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Covering the Battle for Blair Mountain in 1921

In this June 6, 2011 photo, this historical marker along W.Va. Route 17 in Blair, W.Va., is the...
In this June 6, 2011 photo, this historical marker along W.Va. Route 17 in Blair, W.Va., is the only visible sign of the 1921 battle here between thousands of armed, unionizing coal miners and the thousands of law enforcement officers and security guards hired to defeat them. At least 16 men died on the mountain, which could be turned into a strip mine. (AP Photo/Vicki Smith)(Vicki Smith | ASSOCIATED PRESS)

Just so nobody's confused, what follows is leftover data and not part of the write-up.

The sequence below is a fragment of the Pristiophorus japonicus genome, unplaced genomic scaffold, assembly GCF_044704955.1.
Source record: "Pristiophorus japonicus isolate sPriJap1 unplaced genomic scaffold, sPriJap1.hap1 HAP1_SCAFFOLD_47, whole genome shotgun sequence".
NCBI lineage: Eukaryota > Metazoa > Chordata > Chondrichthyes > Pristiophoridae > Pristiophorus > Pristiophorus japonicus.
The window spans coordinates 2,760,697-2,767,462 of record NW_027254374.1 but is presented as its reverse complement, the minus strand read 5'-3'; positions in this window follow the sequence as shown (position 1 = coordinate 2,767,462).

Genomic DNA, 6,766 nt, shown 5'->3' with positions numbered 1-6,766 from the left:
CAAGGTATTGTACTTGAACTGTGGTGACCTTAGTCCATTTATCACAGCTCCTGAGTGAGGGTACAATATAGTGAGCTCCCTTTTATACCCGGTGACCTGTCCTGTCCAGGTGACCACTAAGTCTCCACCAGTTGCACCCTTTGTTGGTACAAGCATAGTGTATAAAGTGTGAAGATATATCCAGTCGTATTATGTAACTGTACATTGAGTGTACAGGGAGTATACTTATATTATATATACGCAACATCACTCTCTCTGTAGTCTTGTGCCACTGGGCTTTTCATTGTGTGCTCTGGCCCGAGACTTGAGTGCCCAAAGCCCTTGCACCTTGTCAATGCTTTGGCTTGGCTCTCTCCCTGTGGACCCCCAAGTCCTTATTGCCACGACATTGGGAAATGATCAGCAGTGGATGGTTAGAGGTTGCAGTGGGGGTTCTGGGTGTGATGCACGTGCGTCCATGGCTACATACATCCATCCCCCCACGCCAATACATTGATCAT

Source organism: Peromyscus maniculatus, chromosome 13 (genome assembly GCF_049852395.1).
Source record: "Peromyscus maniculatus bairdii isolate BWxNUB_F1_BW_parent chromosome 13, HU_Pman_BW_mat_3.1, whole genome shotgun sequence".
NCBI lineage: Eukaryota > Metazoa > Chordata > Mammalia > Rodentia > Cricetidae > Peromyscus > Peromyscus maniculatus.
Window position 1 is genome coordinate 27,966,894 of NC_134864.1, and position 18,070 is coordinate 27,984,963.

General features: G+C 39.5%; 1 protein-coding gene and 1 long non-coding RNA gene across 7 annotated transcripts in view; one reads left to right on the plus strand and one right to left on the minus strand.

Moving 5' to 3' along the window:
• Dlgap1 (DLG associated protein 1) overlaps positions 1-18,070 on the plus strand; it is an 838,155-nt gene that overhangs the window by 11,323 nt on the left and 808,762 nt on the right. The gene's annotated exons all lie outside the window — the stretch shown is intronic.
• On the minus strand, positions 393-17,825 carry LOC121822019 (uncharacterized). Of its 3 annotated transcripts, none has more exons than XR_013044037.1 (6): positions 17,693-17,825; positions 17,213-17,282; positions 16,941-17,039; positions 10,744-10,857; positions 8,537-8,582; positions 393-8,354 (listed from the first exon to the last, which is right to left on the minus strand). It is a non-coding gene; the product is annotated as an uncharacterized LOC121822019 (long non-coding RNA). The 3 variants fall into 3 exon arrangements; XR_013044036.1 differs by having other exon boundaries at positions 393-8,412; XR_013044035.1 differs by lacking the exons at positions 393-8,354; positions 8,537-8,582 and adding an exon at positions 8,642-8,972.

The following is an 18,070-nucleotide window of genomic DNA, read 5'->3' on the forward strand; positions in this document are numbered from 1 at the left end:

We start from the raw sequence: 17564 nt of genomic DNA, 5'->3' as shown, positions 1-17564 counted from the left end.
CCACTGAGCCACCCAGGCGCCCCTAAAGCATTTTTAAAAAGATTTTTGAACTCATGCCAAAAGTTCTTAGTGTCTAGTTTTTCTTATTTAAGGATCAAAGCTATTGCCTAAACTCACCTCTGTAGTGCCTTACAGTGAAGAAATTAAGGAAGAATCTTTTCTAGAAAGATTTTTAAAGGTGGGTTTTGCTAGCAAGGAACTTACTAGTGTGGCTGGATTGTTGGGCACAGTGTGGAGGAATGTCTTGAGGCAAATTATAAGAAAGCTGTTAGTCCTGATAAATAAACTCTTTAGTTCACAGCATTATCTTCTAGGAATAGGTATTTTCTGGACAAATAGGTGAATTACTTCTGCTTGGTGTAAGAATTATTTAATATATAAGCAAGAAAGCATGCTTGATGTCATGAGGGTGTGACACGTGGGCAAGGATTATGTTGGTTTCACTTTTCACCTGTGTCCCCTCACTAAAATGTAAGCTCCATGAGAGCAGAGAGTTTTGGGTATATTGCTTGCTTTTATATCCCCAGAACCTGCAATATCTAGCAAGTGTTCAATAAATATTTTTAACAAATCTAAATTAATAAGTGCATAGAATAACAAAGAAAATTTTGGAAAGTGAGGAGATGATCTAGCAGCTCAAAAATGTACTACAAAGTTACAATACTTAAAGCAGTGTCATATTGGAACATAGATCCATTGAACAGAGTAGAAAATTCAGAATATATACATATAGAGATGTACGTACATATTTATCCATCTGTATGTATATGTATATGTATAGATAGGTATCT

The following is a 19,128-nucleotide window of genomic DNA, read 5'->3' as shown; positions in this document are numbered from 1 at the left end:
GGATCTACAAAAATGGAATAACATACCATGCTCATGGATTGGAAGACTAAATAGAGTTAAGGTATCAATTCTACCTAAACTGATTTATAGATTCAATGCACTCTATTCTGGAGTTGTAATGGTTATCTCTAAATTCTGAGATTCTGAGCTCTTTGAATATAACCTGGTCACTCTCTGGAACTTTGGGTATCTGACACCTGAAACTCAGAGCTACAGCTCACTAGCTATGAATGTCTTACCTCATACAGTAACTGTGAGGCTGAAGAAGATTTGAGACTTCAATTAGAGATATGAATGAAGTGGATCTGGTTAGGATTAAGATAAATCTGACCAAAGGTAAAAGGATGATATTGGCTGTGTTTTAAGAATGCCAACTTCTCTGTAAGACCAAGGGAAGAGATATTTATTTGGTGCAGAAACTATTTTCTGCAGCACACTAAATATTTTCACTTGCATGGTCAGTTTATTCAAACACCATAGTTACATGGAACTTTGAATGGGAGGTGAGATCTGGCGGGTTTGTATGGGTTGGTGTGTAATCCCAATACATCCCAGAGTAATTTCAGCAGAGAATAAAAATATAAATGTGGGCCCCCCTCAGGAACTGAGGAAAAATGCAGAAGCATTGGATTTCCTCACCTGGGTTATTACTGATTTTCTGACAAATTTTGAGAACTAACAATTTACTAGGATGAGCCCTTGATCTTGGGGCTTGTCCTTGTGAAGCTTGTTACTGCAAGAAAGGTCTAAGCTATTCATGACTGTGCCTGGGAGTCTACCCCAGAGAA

Published: Sep. 6, 2021 at 9:09 AM EDT
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LOGAN, W.Va. (AP) - When a mine industry conflict a hundred years ago sparked the largest armed uprising in the United States since the Civil War, The Associated Press was there, sending multiple bulletins each day with updates on each development.

Thousands of coal miners had marched to unionize, fed up with poor wages and living conditions and angered by killings of their supporters.

They were met on Blair Mountain by the anti-union Logan County sheriff.

At least 16 men died in the 12-day battle, which included planes dropping bombs on the miners’ camps, before they surrendered to federal troops sent by President Warren G. Harding on Sept. 3, 1921.

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